Is there any better solution, this should be a lot if information about the group of order 6,12,18 and 24 and transitive subgroups of $$S_6$$

• For $\alpha$ the splitting field is of degree $18$ over $F$, splitting field being $F(\alpha, \sqrt [3]{2})$ so the Galois group is of order $18$ as well. Aug 23, 2023 at 4:27
• For $\alpha=\root3\of{2+\sqrt2}$ we are looking at the splitting field of the minimal polynomial $f(x)=x^6-4x^3+2$, irreducible by Eisenstein. I think $\alpha'\notin\Bbb{Q}(\alpha)$, as $\alpha\alpha'=\root3\of2$. This suggests to me that $[\Bbb{Q}(\alpha,\alpha'):\Bbb{Q}]=18$,and, consequently, the splitting field of $f(x)$ is a degree $36$ extension of $\Bbb{Q}$. Aug 23, 2023 at 9:15
• This is corroborated by an application of Dedekind's theorem (using factorizations of $f(x)$ modulo various primes). There are elements of orders two and three with different cycle types in the Galois group (over the rationals), so the Sylow groups have orders at least $4$ and $9$ respectively. On the other hand, you identified the zeros of $f(x)$, so it is obvious that the extension degree cannot be higher than $36$. Aug 23, 2023 at 9:17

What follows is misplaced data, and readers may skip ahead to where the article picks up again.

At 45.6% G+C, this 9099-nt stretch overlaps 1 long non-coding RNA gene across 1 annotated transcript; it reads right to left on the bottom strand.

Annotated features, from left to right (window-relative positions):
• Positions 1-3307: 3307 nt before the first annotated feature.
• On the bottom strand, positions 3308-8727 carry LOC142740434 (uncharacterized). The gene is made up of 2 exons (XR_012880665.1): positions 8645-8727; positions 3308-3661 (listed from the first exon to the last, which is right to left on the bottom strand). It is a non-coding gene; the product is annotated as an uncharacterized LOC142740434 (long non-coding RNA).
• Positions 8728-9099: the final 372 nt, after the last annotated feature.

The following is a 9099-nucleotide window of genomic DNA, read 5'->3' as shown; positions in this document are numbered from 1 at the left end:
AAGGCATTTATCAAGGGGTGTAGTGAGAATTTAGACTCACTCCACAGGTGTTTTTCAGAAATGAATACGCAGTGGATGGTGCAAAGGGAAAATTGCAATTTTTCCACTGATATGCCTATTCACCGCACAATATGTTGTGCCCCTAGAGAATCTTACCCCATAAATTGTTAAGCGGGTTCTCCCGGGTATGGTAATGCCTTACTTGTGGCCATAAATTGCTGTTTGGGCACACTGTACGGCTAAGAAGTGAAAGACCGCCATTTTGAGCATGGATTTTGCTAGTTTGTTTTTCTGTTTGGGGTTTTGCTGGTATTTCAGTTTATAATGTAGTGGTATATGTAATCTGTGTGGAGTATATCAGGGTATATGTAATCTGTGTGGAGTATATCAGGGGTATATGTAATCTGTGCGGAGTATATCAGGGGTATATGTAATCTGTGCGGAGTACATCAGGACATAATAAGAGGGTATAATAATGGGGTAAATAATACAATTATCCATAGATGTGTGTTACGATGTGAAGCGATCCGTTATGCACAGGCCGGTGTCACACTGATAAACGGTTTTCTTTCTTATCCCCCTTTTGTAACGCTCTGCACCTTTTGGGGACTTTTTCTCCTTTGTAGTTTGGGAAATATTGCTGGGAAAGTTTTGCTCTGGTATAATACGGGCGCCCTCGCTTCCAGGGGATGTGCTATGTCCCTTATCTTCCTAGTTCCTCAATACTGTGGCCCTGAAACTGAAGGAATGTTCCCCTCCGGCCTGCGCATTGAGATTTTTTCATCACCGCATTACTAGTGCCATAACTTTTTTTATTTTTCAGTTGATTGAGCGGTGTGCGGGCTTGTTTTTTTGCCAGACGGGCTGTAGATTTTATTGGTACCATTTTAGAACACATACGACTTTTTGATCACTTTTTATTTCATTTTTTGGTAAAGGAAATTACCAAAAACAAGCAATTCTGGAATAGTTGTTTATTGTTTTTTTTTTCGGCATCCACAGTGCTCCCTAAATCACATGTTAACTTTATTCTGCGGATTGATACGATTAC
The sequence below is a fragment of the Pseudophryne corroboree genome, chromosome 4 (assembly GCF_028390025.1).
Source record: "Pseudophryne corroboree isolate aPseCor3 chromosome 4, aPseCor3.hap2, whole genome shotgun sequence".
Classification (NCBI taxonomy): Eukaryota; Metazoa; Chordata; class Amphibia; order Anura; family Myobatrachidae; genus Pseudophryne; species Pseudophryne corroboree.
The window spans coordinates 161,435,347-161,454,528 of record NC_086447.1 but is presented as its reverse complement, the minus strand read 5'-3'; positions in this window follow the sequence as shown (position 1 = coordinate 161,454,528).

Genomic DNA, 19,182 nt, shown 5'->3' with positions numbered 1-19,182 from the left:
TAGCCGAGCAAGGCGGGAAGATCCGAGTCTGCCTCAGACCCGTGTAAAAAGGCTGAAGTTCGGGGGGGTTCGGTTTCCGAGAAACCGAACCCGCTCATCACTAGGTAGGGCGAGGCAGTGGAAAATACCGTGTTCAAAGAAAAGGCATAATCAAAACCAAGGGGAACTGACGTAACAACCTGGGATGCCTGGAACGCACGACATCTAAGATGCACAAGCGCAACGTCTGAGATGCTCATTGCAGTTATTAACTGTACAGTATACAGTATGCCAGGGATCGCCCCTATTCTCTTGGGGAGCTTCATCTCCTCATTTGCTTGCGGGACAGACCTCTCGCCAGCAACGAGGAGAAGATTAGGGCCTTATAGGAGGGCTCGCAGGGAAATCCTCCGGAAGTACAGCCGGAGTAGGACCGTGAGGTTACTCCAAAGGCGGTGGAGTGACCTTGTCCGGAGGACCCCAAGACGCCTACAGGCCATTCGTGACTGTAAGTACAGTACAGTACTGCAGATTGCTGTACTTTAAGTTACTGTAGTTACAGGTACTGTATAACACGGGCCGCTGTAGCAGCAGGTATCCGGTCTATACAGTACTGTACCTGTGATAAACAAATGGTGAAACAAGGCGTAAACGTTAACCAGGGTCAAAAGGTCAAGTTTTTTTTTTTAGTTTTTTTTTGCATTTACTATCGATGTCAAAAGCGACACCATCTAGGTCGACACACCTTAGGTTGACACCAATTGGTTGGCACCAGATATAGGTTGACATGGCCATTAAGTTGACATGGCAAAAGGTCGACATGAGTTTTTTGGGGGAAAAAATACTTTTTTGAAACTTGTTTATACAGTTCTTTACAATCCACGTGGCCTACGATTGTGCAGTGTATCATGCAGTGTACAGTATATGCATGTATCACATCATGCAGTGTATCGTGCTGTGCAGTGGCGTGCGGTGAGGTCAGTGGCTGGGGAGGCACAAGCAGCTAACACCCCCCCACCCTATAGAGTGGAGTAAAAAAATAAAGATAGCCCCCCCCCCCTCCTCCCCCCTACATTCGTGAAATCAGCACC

• So I agree with @ParamanandSingh. Over $F$ the splitting field has degree $18$. Aug 23, 2023 at 9:23
• @ParamanandSingh,@JyrkiLahtonen, Here are some question, that how could we make sure that $\sqrt [3]{2} \notin F(\alpha)$, and Even we know the order of group, how to decide which it is? Aug 23, 2023 at 9:32